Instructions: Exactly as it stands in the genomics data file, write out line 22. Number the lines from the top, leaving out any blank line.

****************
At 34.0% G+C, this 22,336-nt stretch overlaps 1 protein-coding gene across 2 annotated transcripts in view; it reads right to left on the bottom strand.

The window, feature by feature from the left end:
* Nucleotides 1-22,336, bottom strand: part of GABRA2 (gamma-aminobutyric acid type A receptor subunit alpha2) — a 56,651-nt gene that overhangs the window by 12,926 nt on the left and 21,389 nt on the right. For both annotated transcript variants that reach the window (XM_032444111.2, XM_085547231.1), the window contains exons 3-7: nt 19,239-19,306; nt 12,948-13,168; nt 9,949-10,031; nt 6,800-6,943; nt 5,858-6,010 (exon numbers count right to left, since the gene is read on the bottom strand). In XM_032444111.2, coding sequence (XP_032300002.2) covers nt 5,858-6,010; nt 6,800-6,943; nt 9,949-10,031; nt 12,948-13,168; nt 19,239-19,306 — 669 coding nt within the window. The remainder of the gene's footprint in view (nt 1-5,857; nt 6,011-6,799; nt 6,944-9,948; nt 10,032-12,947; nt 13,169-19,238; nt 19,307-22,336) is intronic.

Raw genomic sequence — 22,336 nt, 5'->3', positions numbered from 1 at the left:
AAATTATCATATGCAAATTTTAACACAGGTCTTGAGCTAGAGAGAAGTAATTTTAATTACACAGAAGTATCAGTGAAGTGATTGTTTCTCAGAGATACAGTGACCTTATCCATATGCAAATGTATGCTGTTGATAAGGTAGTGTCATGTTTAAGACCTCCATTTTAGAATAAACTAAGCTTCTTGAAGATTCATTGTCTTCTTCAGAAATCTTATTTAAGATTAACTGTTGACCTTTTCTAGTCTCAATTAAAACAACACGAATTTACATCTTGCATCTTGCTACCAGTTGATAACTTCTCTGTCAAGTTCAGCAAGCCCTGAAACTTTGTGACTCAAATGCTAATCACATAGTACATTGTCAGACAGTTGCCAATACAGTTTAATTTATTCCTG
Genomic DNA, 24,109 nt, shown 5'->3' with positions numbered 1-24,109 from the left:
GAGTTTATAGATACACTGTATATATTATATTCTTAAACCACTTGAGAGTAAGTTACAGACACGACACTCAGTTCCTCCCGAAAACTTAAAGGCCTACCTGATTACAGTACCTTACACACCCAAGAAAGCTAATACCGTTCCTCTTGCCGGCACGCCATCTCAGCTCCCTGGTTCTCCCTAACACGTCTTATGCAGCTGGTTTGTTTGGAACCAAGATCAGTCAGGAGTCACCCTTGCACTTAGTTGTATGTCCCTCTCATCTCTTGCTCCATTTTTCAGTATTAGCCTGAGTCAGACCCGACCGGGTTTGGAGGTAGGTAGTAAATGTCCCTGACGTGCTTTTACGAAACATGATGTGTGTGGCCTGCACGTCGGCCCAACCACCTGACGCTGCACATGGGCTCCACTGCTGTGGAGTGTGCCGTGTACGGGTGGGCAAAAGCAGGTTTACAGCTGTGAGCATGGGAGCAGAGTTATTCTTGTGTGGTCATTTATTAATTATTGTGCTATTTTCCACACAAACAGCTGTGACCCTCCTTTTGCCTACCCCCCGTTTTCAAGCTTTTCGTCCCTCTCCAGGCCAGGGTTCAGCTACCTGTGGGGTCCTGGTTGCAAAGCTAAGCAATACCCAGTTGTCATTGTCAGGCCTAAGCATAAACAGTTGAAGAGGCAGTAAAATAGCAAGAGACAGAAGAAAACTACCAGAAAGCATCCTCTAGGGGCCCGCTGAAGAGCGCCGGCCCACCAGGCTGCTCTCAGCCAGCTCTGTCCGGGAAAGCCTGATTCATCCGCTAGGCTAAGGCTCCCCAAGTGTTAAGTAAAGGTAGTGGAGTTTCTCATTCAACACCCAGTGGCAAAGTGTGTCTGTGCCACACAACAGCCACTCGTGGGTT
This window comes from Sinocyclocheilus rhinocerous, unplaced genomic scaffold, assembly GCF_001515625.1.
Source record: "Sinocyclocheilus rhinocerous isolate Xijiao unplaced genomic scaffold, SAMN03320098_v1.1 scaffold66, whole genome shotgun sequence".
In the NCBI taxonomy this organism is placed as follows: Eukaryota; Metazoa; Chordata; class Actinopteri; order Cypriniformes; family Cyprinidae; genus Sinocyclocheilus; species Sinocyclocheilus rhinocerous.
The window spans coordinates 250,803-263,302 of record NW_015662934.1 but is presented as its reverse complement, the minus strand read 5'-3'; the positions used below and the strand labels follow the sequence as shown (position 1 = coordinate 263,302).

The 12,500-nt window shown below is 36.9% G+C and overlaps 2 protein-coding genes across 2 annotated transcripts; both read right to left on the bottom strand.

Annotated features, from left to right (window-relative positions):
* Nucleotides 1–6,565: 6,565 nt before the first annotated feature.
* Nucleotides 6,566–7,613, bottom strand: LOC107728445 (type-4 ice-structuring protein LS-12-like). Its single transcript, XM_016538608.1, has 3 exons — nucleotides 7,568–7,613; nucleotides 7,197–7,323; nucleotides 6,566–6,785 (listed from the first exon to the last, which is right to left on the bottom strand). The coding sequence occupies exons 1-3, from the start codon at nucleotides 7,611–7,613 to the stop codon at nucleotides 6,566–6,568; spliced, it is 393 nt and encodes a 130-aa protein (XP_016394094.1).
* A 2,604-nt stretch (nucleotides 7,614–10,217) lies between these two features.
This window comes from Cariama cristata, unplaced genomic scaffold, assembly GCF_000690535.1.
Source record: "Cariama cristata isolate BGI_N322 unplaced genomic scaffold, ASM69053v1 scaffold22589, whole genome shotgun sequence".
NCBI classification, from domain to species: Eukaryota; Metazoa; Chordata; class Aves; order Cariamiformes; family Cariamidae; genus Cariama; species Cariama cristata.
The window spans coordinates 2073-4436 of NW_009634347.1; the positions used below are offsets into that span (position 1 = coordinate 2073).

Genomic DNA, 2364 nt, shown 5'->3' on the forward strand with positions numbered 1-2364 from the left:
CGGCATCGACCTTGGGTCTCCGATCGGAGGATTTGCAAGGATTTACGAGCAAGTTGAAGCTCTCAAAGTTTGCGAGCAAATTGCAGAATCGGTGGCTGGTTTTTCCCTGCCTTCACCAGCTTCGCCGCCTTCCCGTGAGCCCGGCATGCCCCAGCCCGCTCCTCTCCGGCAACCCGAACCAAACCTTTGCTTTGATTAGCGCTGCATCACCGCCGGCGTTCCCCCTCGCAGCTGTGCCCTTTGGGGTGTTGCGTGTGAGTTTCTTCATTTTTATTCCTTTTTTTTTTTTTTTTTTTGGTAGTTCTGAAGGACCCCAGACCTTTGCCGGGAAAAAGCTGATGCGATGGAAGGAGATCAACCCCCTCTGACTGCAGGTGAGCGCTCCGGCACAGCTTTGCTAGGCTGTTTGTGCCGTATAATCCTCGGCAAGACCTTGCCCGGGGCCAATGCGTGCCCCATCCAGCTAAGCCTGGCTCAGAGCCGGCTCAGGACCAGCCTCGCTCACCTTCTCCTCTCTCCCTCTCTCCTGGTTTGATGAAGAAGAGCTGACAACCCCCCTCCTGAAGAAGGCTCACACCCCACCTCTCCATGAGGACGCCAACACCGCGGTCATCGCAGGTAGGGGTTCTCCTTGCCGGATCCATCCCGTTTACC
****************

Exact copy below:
CGGCATCGACCTTGGGTCTCCGATCGGAGGATTTGCAAGGATTTACGAGCAAGTTGAAGCTCTCAAAGTTTGCGAGCAAATTGCAGAATCGGTGGCTGGTTTTTCCCTGCCTTCACCAGCTTCGCCGCCTTCCCGTGAGCCCGGCATGCCCCAGCCCGCTCCTCTCCGGCAACCCGAACCAAACCTTTGCTTTGATTAGCGCTGCATCACCGCCGGCGTTCCCCCTCGCAGCTGTGCCCTTTGGGGTGTTGCGTGTGAGTTTCTTCATTTTTATTCCTTTTTTTTTTTTTTTTTTTGGTAGTTCTGAAGGACCCCAGACCTTTGCCGGGAAAAAGCTGATGCGATGGAAGGAGATCAACCCCCTCTGACTGCAGGTGAGCGCTCCGGCACAGCTTTGCTAGGCTGTTTGTGCCGTATAATCCTCGGCAAGACCTTGCCCGGGGCCAATGCGTGCCCCATCCAGCTAAGCCTGGCTCAGAGCCGGCTCAGGACCAGCCTCGCTCACCTTCTCCTCTCTCCCTCTCTCCTGGTTTGATGAAGAAGAGCTGACAACCCCCCTCCTGAAGAAGGCTCACACCCCACCTCTCCATGAGGACGCCAACACCGCGGTCATCGCAGGTAGGGGTTCTCCTTGCCGGATCCATCCCGTTTACC